When creating Animation, Send to Unreal looks for action strips in the Blender NLA Editor.
The NLA Editor is used to determine several things:
- Which actions belong to an armature object.
Actions in blender all exist in the same data block namespace and just contain fcurves values. It is not until they are set in an object's animation data that a determination can be made that an action belongs to a particular object. This is different from how unreal AnimSequence assets work. Unreal AnimSequence assets must have an associated skeletal mesh in order to exist. Therefore, Send to Unreal only exports skeletal mesh animation if the armature object has action strips in its NLA tracks. Also read about the auto stash active action option.
- Which action to export, by checking which NLA tracks are not muted.
All un-muted strips in the NLA Editor will be sent as an AnimSequence of the skeleton that is in the
Export collection. Also read about the Export All Actions option.
- The start and end of the Unreal Animation, by using the start and end frame of the clip.
The first frame of the clip is the first frame of the AnimSequence and the end of the animation will be relative to the start.
- The name of an unreal AnimSequence asset will match the name of its action in blender.
Skeletal Mesh with Animation
The animation can be imported along with entire skeletal mesh.
In this case you can see the Skeletal Mesh, Skeleton, Physics Asset, and Animation are all sent in a single operation.
What if the skeleton and skeletal mesh already exist in your project, and you just want to import animation onto an existing skeleton? That can be done in two ways: (1) by turning off all import options in the import settings except for Animations; (2) or by placing only the armature object in the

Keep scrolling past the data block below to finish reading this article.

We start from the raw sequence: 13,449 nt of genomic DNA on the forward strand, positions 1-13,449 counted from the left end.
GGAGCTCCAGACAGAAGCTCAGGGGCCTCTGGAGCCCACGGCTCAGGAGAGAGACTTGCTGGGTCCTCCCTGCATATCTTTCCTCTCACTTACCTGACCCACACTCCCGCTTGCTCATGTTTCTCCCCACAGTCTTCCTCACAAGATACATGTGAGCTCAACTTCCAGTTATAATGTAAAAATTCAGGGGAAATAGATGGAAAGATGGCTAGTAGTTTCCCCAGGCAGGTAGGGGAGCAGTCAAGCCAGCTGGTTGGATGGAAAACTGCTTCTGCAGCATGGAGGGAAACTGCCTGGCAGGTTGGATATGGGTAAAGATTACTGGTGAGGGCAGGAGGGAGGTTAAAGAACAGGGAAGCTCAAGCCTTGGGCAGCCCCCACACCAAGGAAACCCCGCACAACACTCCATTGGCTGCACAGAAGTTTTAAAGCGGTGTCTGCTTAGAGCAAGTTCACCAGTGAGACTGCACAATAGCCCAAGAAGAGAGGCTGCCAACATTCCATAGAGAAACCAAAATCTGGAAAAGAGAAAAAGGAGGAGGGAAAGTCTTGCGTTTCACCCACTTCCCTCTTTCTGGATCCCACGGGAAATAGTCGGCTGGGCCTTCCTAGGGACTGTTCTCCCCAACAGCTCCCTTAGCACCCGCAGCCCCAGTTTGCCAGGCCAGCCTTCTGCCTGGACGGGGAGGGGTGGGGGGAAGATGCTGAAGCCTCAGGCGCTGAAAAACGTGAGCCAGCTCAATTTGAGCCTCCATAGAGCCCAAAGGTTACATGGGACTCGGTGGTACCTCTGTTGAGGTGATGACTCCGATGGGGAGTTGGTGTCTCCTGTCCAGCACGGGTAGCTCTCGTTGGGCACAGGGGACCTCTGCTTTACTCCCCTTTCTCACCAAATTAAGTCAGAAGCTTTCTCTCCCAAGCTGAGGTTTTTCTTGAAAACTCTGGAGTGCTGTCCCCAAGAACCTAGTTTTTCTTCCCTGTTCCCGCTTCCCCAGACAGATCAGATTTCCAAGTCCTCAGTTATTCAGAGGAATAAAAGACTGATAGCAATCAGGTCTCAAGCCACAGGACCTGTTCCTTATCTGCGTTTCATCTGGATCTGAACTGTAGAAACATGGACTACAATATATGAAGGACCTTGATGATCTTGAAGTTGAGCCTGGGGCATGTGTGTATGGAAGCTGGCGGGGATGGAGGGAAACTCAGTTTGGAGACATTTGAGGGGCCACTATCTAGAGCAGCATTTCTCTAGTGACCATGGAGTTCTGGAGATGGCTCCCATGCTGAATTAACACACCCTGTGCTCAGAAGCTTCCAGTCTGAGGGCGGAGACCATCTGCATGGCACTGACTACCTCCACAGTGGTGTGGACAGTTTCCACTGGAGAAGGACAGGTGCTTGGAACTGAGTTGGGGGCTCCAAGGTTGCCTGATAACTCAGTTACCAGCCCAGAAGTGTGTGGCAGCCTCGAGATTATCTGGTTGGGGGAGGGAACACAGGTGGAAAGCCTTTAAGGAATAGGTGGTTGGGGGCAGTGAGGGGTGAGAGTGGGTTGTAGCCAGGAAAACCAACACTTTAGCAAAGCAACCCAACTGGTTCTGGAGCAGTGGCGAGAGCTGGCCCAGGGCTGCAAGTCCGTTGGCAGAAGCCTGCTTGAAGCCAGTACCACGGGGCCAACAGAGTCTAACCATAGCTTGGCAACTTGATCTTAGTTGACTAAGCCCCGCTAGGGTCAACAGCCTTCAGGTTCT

Export collection. Both ways require you to set the project path to the Skeleton asset under the Paths tab in the settings dialog.
An easy way to do this is to right-click the unreal Skeleton asset and click "Copy Reference".
In this case two strips were un-muted, therefore two animations were imported onto the referenced skeleton asset.
Also if export all actions was on, all actions would be exported regardless of their mute values.
Here is an example of how to send shape key animation in blender to unreal as an animated morph target.
The export custom property fcurves must be set to true in order for this to work. Also note that this can apply to any custom property fcurves not just the morph targets fcurve.
In this example a driver is created so that a custom float property
head_swell on the armature object drives a shape key value. Furthermore, that custom property value is keyed in the
Both the custom property and the driven shape key must have the same exact name in order for unreal to recognize it!
This is what the driver settings look like:
Also note that on the Import tab under the FBX import settings
Import Morph Targets must be set to true. After moving the mannequin mesh and armature into the
Export collection and running the send to unreal operation, the animation should import with the animated morph target value in the